The Mezuzah is one of the Mitzvot to which the Jewish people attach particular value. It is rare to find a house or business owned by a Jew whose door does not have a mezuzah attached. Everyone feels their need. This is the expression of the deep bond between the Jew and the Torah, between the Jew and his Creator.
The Mezuzah has several meanings. It represents a symbol: here is a Jewish house! Moreover, it constantly reminds the Jew that he has a mission in this world: when he enters and when he leaves, he sees the Mezuzah, possibly kisses it – just as he kisses a Sefer Torah ( the sacred Torah scroll) - but above all remember that he enjoys Gd's protection.
However, the primary purpose of the Mezuzah is to make holiness reside in the home. It was written by a Sofere, a skilled scribe who studied for years to learn the details of the laws of the Mezuzah. The Mezuzah is written on a parchment made from the skin of a kosher animal and contains passages from the Torah. When a Jew attaches a Mezuzah to the door of his house, he places his house and everything in it under the protection of the Creator. Thus, this house becomes a mini sanctuary for the Divine Presence.
This allows us to understand that the essential purpose of the Mezuzah is to protect the inhabitants of this house. Even when they leave the house! This is what is written in the verse: "The Lord will protect your going out and your coming from now and forever". (Tehillim – Psalms 121:8).
All of this is only real though when the Mezuzah is kosher, of course! A Mezuzah that has become incorrect – for one reason or another – or, even worse, that has never been kosher, will lose this saving power. This is why it is of the utmost importance to ensure the validity of his Mezuzah which will continue to protect the Jew and his house but above all which will cause the sanctity of the divine Presence to reside in this house.
Mezuzahs are placed at the door of every room in the house, except the bathroom.
The Mezuzah reminds us that Gd protects the home. Indeed, one of Gd's names - Cha-daye- appears on the back of the parchment: it is an acronym for the Hebrew words meaning "Keeper of the Gates of God." 'Israel'. The Mezuzah placed correctly at the door of the house or workplace protects the inhabitants, whether they are inside or outside.
For this, the Mezuzah must be kosher, so it is checked from time to time, at least twice in seven years, but it is recommended to bring it regularly - every year or every two years - to a qualified scribe to make sure. Many people have the reflex to have their Mezuzah checked in case of illness or other problem in life – may Gd preserve.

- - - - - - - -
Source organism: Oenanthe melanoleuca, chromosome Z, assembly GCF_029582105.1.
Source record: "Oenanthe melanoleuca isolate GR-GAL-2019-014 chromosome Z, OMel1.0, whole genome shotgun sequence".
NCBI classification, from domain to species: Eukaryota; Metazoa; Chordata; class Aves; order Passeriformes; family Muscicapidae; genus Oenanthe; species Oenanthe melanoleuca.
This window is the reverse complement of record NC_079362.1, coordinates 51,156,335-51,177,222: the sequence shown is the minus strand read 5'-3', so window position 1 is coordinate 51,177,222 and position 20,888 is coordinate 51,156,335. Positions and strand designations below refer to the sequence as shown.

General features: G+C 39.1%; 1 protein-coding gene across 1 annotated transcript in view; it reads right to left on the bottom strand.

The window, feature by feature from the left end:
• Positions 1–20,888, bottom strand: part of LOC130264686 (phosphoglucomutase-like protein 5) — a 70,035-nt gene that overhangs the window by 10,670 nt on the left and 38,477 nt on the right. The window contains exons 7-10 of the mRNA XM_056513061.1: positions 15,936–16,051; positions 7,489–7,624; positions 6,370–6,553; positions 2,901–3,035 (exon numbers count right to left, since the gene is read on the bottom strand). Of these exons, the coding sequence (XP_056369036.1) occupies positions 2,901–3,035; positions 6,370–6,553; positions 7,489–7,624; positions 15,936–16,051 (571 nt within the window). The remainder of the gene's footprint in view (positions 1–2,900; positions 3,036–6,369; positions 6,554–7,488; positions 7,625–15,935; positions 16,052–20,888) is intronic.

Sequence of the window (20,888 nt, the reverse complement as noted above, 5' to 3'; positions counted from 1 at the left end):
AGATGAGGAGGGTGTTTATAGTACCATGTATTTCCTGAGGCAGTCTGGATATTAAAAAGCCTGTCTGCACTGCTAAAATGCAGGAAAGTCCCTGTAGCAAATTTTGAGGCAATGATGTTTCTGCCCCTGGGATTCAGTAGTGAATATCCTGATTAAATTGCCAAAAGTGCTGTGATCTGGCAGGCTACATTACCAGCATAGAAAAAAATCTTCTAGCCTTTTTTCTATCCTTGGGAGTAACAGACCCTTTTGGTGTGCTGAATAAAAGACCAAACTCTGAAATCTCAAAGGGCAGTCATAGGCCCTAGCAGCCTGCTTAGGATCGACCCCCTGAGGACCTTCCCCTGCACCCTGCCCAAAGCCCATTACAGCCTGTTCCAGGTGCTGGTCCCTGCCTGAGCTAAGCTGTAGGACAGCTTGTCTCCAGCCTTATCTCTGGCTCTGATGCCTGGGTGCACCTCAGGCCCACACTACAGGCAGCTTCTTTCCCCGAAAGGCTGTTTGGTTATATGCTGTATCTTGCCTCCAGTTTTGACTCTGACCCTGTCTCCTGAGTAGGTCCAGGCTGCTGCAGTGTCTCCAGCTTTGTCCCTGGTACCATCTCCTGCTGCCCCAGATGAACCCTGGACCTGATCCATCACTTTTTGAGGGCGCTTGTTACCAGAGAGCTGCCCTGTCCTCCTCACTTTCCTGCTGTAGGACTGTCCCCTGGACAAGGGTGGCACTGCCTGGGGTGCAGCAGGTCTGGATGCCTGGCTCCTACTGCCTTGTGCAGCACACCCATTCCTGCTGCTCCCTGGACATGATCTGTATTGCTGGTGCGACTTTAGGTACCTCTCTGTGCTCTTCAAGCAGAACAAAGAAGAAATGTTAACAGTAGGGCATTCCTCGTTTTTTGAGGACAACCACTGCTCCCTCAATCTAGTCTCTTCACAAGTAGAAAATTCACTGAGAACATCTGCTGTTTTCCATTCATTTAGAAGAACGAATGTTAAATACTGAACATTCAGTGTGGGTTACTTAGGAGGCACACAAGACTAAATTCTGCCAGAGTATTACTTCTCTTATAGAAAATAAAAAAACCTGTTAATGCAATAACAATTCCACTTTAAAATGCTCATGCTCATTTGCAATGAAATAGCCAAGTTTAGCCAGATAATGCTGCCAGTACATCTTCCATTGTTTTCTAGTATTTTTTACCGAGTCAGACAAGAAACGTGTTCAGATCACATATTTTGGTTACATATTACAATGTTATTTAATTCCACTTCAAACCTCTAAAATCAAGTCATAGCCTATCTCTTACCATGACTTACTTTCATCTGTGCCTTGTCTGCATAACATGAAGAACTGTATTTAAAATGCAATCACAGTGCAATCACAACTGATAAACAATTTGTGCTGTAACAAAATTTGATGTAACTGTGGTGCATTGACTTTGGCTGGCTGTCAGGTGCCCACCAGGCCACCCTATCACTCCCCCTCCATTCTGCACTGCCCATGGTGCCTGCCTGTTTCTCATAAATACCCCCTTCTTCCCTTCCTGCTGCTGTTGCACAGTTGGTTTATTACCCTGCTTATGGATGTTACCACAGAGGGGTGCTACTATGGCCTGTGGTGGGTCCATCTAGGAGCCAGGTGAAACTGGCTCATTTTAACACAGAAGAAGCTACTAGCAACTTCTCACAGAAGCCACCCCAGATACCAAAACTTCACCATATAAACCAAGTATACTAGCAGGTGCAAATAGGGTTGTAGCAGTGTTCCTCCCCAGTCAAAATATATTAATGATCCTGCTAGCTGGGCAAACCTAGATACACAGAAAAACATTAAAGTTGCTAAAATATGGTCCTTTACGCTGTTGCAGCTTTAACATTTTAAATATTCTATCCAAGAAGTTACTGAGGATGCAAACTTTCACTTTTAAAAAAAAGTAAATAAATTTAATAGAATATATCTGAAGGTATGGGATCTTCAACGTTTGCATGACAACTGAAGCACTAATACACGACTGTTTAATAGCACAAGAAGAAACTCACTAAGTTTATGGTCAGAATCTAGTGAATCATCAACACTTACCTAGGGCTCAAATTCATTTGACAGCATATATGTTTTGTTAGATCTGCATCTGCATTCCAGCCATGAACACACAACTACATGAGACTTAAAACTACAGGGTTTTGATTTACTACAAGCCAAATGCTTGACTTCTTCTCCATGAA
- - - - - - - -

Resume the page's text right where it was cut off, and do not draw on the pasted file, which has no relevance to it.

"And thou shalt inscribe them upon the lintels of thy doors and of thy gates" (Deuteronomy 6:9 and 11:20).
The Mitzvah of the Mezuzah clearly tells us that the synagogue and the house of study are not the only holy places for Judaism. Indeed, every house inhabited by Jews can and must become a mini sanctuary and will truly become a dwelling place for the Almighty who can make His Presence reside there.
This little parchment scroll affixed to the door of every Jewish house and to the door of every room demonstrates that Gd protects all who are there, physically and spiritually. This abode is now truly "a sanctuary to Gd.God" as it says in the Psalms (121:8): "The Lord will protect your going out and your coming, now and forever"!
Traces of a Mezuzah are sometimes found on old houses that belonged to Jews in previous generations and this discovery is always overwhelming
This simple but fundamental mitzvah contributes thus to the fulfillment of the ultimate purpose of Creation.
The sanctity of the Jewish house is enhanced by the Mezuzah: it testifies to divine protection and reminds all, residents and visitors, that this house is a sanctuary for the Almighty.
What is the Mezuzah?
On the parchment - contained in a more or less elaborate case - a qualified scribe has written by hand with a quill pen the first two paragraphs of the Shema Israel. The first recalls the Oneness of G‑d and our duty to serve Him – and Him alone – with all our heart, with all our soul and with all our capacities, physical, intellectual, financial and moral. The second expresses the essential idea of Judaism that G‑d rewards those who scrupulously observe His commandments and reserves the right to act as is proper towards those who do not keep them. Thus, the Mezuzah placed on the door of a house reminds the Jew of his belief in G‑d and his commitment to perform Mitzvot inside but also outside the house.